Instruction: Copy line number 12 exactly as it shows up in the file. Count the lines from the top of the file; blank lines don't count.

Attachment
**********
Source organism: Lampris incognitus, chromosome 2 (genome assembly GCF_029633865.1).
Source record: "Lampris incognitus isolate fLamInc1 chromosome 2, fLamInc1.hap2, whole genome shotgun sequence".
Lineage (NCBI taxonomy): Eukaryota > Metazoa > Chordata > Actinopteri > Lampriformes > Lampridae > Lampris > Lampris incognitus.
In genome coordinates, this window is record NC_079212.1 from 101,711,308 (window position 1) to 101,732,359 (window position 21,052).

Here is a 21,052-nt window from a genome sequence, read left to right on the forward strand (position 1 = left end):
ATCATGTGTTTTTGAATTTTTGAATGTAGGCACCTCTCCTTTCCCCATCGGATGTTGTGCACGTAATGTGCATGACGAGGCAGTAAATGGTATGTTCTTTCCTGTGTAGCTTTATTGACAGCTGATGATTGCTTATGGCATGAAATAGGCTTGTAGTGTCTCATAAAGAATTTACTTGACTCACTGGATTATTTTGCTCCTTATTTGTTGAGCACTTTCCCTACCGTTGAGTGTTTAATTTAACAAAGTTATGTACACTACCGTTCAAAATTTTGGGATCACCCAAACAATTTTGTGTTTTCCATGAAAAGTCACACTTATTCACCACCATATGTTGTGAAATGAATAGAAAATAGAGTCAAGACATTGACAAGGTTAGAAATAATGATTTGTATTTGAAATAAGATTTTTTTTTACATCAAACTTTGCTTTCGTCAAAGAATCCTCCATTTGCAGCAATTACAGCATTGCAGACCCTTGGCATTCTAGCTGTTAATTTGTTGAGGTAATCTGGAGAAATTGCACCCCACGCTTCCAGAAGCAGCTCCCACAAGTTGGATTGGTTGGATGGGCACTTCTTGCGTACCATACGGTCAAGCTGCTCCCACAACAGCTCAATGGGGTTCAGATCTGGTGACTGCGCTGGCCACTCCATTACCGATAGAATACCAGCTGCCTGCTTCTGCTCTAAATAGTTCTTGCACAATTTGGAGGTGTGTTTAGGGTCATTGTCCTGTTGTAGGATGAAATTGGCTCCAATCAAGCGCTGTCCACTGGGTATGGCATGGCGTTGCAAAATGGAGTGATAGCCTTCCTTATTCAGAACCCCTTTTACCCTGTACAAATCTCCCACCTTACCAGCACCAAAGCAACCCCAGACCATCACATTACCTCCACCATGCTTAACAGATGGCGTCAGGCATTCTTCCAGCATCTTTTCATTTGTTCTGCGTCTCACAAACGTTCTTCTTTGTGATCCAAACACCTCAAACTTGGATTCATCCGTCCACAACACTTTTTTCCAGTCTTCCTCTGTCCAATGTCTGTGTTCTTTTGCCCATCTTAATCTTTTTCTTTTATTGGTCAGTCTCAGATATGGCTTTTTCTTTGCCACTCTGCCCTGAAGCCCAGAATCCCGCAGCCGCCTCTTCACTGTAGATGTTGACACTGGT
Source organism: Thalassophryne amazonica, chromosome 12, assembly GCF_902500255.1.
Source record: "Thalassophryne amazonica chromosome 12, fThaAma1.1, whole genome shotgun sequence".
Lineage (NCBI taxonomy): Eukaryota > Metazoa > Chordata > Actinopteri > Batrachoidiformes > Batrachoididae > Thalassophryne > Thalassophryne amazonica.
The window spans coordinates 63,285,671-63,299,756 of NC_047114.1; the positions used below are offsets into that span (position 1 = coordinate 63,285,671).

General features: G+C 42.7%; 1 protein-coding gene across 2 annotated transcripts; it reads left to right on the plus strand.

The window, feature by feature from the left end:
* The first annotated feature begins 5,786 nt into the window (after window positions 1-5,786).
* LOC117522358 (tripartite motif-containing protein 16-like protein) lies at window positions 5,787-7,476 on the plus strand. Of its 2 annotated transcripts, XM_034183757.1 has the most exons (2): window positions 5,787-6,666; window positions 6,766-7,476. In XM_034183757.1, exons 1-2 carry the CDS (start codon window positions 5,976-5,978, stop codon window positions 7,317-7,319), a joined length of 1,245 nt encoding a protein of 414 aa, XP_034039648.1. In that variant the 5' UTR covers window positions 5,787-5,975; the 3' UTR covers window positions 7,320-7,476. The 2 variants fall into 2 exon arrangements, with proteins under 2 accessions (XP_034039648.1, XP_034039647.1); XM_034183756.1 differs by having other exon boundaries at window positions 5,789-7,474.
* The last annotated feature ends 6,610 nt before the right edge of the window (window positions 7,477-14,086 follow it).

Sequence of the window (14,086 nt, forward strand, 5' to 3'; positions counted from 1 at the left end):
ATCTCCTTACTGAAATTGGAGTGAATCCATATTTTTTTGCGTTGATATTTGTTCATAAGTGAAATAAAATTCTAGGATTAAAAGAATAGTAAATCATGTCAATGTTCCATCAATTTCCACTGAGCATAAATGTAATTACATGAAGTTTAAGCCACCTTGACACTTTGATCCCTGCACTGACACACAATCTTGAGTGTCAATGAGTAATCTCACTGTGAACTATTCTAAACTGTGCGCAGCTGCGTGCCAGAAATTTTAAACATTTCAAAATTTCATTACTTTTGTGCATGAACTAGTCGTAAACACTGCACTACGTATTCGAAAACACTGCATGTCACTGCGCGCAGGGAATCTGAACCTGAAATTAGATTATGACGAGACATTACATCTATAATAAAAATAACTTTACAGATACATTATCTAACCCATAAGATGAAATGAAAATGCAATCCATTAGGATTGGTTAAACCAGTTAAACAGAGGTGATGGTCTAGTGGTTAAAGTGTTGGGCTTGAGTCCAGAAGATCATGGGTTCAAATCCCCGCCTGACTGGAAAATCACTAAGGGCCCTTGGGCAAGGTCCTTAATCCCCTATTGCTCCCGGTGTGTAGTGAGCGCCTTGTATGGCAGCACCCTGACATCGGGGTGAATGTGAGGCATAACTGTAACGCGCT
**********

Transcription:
The window, feature by feature from the left end: